Role, values and vision

The role of 112 is to provide first-class emergency and safety services and through those services assist in saving lives as well as protecting the environment, property, and infrastructure from damage. In this way, the consequences of accidents and natural disasters are reduced.

112’s vision for the future is to be a leading company in the field of emergency and safety services. 112 aspires to have skilled and well-trained staff. The company uses and develops the best technological equipment and infrastructure available at any given time. In this way, 112 can excel and serve as a benchmark for other companies in the field.

112’s values are helpfulness, rapid response, and professionalism, which reflect the established culture and working methods at 112

Helpfulness

  • Helpfulness involves providing all possible assistance (service) to the company’s customers.
  • It involves patience and initiative.
  • Helpfulness also involves supporting and working with coworkers and collaborators.

Rapid response

  • Rapid response includes fast and safe response towards collaborators, coworkers, and customers.

Professionalism

  • Professionalism refers to professional working methods towards customers, collaborators, and coworkers.
  • Professional working methods are based on following operating plans and set processes.
  • Professionalism involves quality that all staff must honour in their work.

Collaborators

112 fills an important role as the point of contact between the various parties providing emergency and response services. 112’s experience and knowledge in this field have created a broad network that stretches from emergency teams to security companies and contractors. The trust that 112 has earned through the years has made it possible for the company to expand and develop in collaboration with a growing number of companies, institutions, and organisations.

112’s activities

Response and mobilisation

  • 112 coordinated emergency response.
  • Involvement in search and rescue operations.
  • Mobilisation of response workers due to accidents, violence, human trafficking, and misdemeanours.
  • Monitoring services.

Telecommunications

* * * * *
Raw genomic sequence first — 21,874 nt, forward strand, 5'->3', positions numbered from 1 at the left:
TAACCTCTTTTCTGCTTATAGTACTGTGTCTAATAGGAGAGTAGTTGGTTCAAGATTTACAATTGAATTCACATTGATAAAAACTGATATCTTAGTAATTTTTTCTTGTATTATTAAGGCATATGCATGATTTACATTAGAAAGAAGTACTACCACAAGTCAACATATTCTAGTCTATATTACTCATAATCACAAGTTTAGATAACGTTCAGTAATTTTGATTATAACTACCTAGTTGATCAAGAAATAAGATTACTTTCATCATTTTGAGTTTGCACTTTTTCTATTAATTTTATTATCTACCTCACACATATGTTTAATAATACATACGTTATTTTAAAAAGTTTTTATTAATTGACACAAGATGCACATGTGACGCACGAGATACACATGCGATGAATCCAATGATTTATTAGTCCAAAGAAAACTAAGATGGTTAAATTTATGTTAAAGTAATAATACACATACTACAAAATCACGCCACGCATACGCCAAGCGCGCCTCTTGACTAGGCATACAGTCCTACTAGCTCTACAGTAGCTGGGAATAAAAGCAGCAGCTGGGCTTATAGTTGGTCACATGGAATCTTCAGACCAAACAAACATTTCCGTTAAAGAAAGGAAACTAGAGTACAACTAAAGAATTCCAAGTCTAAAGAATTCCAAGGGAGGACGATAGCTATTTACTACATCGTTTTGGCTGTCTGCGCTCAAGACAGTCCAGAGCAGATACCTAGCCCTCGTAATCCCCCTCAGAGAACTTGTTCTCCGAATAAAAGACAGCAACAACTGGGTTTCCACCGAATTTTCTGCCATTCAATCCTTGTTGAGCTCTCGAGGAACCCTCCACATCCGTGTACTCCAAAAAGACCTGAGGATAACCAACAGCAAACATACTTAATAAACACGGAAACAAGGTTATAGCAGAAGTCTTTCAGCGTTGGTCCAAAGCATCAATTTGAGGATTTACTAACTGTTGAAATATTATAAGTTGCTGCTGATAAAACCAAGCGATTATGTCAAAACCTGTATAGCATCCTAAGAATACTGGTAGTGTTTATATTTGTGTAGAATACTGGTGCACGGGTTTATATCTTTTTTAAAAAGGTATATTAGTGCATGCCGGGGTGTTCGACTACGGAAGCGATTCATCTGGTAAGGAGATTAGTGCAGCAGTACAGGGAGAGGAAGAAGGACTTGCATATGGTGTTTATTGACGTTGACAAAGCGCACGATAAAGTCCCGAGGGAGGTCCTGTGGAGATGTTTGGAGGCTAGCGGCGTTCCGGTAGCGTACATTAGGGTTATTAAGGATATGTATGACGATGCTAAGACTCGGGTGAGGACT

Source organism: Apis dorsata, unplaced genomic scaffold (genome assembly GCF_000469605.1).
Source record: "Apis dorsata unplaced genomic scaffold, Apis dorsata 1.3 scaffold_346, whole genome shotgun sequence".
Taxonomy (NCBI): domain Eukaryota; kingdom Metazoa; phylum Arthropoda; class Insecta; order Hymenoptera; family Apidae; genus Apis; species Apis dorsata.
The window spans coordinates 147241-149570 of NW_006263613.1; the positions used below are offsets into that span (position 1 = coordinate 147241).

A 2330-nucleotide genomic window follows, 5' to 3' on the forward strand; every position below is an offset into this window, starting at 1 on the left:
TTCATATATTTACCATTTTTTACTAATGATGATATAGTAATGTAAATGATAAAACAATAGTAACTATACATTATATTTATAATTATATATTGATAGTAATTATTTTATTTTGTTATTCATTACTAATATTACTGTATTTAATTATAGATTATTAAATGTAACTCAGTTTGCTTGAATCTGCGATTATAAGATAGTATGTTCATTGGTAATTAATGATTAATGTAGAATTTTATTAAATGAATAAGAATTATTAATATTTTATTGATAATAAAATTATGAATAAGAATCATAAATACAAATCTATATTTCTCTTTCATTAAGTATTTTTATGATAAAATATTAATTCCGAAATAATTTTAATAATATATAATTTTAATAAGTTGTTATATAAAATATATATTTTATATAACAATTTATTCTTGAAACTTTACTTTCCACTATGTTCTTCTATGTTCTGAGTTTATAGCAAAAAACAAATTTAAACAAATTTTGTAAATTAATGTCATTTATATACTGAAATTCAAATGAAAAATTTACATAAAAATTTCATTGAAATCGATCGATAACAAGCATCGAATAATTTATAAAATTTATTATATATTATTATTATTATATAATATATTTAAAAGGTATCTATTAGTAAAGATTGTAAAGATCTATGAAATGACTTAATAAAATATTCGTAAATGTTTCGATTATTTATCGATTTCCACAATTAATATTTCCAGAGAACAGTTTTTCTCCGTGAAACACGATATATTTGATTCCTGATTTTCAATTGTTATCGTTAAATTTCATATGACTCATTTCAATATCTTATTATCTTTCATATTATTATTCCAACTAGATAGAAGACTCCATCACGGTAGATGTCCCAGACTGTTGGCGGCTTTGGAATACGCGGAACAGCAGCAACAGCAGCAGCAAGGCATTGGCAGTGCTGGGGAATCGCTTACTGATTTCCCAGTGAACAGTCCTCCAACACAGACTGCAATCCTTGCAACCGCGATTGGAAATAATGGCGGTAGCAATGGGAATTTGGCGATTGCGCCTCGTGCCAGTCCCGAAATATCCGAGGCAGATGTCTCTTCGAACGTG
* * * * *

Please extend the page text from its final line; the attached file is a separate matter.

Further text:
• The operation of Tetra emergency and safety radio communications system.
  • The operation of the Maritime Traffic Service.
  • The operation of facilities for various telecommunications.
  • The operation of law enforcement cameras.
  • Universal communications service, telecommunications outside market areas.

Goals

  • To provide customers with robust, first-class service.
  • To enjoy public trust.
  • To have well-trained, educated, and happy staff at its disposal.
  • That the company’s internal operations are efficient.
  • To have good communication with emergency responders.

The pillars of 112

The first pillar of 112 is people. That includes 112’s staff policy and everything involving 112’s staff or board. 112’s goal is to be a reliable workplace where quality service and rapid response go hand in hand. 112 emphasises employing exceptional staff on competitive salaries. Emphasis is placed on staff applying their strengths so they can develop on the job and thus be able to tackle new challenges.

What makes a good emergency operator?

Emergency operators speak to people who are possibly making the most important phone call of their lives. This is a demanding job, that's perhaps not suitable for everyone. Equipped with an inherent interest in people, but not too much. The emergency operator needs to be able to be affirmative in an emergency, communicate with calm and ease and activate help in the shortest amount of time.

The second pillar is safety. That includes our quality, risk, and safety policies. 112 emphasises protecting all information from internal and external threats. It also emphasises ensuring that the company’s quality of service is in accordance with 112’s legally mandated role and ensuring that the association can perform its legally mandated projects so that the safety of staff, customers, and equipment is ensured.

The third pillar is the environment. That includes the social, environmental, and procurement policies. 112 works according to an environmental policy and emphasises reducing the negative environmental impacts of its operations. Sorting waste is a part of daily operations and staff receive subsidies when they commute to and from work in environmentally-friendly ways.

Organisational chart and board

112 is owned by the State Treasury of Iceland.

The board of 112

  • Guðmundur Axel Hansen, Ministry of Finance and Economics - chairman
  • Ingilín Kristmannsdóttir, Ministry of Infrastructure
  • Ragna Bjarnadóttir, Ministry of Justice
  • Runólfur Birgir Leifsson, Ministry of Health
  • Sigríður Björk Guðjónsdóttir, National Police Commissioner
  • Kristinn Jónasson, Ministry of Finance and Economics - substitute

The History of 112

Neyðarlínan ohf. was established in October 1995 and began operating the emergency phone line 112 on January 1st, 1996. The operation of the emergency number 112 and connected services are still the company’s main focus. 112 also ran the operations centre of Securitas from the same date and until October 2008.

In the fall of 2006, Neyðarlínan (25%) and the State of Iceland (75%) established the private company Öryggisfjarskipti ehf., which owns and operates the Tetra radio communications system.

According to the service contract with the Icelandic Maritime Administration, signed on June 1st, 2004, Neyðarlínan took on the operations of the Icelandic Maritime Traffic Service (Vaktstöð siglinga), which was previously called Tilkynningarskyldan og Fjarskiptastöðin and was located in Gufunes. In this way, all maritime safety services were provided at one location.